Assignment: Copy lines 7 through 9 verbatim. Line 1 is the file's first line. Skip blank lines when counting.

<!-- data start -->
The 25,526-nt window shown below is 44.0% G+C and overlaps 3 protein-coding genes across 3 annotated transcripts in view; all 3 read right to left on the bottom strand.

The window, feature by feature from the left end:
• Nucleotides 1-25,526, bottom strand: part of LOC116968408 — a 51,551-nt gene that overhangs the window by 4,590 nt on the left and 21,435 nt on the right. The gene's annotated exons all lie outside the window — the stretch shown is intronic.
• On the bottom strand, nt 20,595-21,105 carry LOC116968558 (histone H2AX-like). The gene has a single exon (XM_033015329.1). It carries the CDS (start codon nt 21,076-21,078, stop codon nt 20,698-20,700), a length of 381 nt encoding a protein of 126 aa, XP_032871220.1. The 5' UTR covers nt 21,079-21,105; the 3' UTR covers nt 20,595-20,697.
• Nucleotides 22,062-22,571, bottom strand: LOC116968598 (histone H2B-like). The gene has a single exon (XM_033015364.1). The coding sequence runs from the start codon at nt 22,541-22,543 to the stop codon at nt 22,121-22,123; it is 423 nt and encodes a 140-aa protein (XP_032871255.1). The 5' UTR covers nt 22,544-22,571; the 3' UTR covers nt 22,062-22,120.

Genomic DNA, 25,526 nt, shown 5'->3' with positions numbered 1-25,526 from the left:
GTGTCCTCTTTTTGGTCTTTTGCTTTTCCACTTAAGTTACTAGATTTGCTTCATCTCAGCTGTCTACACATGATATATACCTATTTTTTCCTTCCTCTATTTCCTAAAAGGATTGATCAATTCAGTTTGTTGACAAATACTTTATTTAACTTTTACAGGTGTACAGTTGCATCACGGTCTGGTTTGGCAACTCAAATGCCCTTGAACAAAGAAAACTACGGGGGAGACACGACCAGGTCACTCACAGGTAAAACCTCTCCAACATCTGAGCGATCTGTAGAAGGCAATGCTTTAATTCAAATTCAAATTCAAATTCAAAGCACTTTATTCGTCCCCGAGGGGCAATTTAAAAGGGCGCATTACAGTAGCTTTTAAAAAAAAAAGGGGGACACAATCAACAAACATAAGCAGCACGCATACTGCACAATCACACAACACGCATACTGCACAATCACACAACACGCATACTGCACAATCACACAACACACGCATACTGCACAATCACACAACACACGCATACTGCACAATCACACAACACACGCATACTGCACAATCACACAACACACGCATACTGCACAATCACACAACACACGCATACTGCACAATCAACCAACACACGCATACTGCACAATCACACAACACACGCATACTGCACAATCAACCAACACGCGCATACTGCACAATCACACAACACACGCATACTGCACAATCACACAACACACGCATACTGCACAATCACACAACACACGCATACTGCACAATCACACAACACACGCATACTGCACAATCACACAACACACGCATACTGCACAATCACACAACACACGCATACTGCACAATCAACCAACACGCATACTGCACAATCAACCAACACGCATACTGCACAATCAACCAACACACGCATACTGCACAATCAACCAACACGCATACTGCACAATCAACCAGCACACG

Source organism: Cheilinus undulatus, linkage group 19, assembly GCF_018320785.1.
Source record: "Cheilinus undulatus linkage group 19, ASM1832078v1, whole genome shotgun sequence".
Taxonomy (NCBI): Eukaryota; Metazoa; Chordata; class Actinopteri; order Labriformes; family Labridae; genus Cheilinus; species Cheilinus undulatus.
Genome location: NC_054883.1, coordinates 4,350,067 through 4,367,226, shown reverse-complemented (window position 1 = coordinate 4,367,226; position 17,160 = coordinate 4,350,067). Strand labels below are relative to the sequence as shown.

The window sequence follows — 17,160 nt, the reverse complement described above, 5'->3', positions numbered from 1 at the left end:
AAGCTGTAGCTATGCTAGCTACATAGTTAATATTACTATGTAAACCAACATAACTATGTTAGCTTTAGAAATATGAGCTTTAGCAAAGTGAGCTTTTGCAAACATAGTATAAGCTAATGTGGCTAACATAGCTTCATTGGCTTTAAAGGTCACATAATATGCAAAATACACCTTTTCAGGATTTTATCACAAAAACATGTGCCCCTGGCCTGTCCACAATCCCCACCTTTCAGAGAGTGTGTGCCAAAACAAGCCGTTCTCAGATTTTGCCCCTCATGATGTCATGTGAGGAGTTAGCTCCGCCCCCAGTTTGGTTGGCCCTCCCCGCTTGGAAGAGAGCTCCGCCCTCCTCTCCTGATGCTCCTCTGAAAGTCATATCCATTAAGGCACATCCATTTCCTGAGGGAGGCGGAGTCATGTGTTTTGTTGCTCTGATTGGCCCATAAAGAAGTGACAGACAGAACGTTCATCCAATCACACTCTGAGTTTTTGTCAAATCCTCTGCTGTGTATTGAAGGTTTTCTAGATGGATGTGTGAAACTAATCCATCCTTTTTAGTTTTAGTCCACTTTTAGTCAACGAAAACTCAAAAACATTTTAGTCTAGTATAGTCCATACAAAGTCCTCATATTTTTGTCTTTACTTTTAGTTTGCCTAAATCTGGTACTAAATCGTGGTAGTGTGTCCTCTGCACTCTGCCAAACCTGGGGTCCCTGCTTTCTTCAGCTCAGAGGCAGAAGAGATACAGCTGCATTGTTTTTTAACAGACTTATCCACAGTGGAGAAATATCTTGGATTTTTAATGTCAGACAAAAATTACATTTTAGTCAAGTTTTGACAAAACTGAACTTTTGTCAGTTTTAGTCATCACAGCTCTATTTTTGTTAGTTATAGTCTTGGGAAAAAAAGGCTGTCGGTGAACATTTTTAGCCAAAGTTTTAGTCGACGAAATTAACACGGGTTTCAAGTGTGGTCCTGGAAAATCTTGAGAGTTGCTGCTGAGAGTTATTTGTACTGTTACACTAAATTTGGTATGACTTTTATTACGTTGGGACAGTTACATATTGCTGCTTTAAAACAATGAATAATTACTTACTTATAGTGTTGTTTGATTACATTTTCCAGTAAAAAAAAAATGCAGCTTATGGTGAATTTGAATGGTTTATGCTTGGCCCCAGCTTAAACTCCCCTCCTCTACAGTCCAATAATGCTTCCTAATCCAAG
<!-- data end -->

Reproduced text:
GTGTCCTCTTTTTGGTCTTTTGCTTTTCCACTTAAGTTACTAGATTTGCTTCATCTCAGCTGTCTACACATGATATATACCTATTTTTTCCTTCCTCTATTTCCTAAAAGGATTGATCAATTCAGTTTGTTGACAAATACTTTATTTAACTTTTACAGGTGTACAGTTGCATCACGGTCTGGTTTGGCAACTCAAATGCCCTTGAACAAAGAAAACTACGGGGGAGACACGACCAGGTCACTCACAGGTAAAACCTCTCCAACATCTGAGCGATCTGTAGAAGGCAATGCTTTAATTCAAATTCAAATTCAAATTCAAAGCACTTTATTCGTCCCCGAGGGGCAATTTAAAAGGGCGCATTACAGTAGCTTTTAAAAAAAAAAGGGGGACACAATCAACAAACATAAGCAGCACGCATACTGCACAATCACACAACACGCATACTGCACAATCACACAACACGCATACTGCACAATCACACAACACACGCATACTGCACAATCACACAACACACGCATACTGCACAATCACACAACACACGCATACTGCACAATCACACAACACACGCATACTGCACAATCACACAACACACGCATACTGCACAATCAACCAACACACGCATACTGCACAATCACACAACACACGCATACTGCACAATCAACCAACACGCGCATACTGCACAATCACACAACACACGCATACTGCACAATCACACAACACACGCATACTGCACAATCACACAACACACGCATACTGCACAATCACACAACACACGCATACTGCACAATCACACAACACACGCATACTGCACAATCACACAACACACGCATACTGCACAATCAACCAACACGCATACTGCACAATCAACCAACACGCATACTGCACAATCAACCAACACACGCATACTGCACAATCAACCAACACGCATACTGCACAATCAACCAGCACACG

Source organism: Cheilinus undulatus, linkage group 19, assembly GCF_018320785.1.
Source record: "Cheilinus undulatus linkage group 19, ASM1832078v1, whole genome shotgun sequence".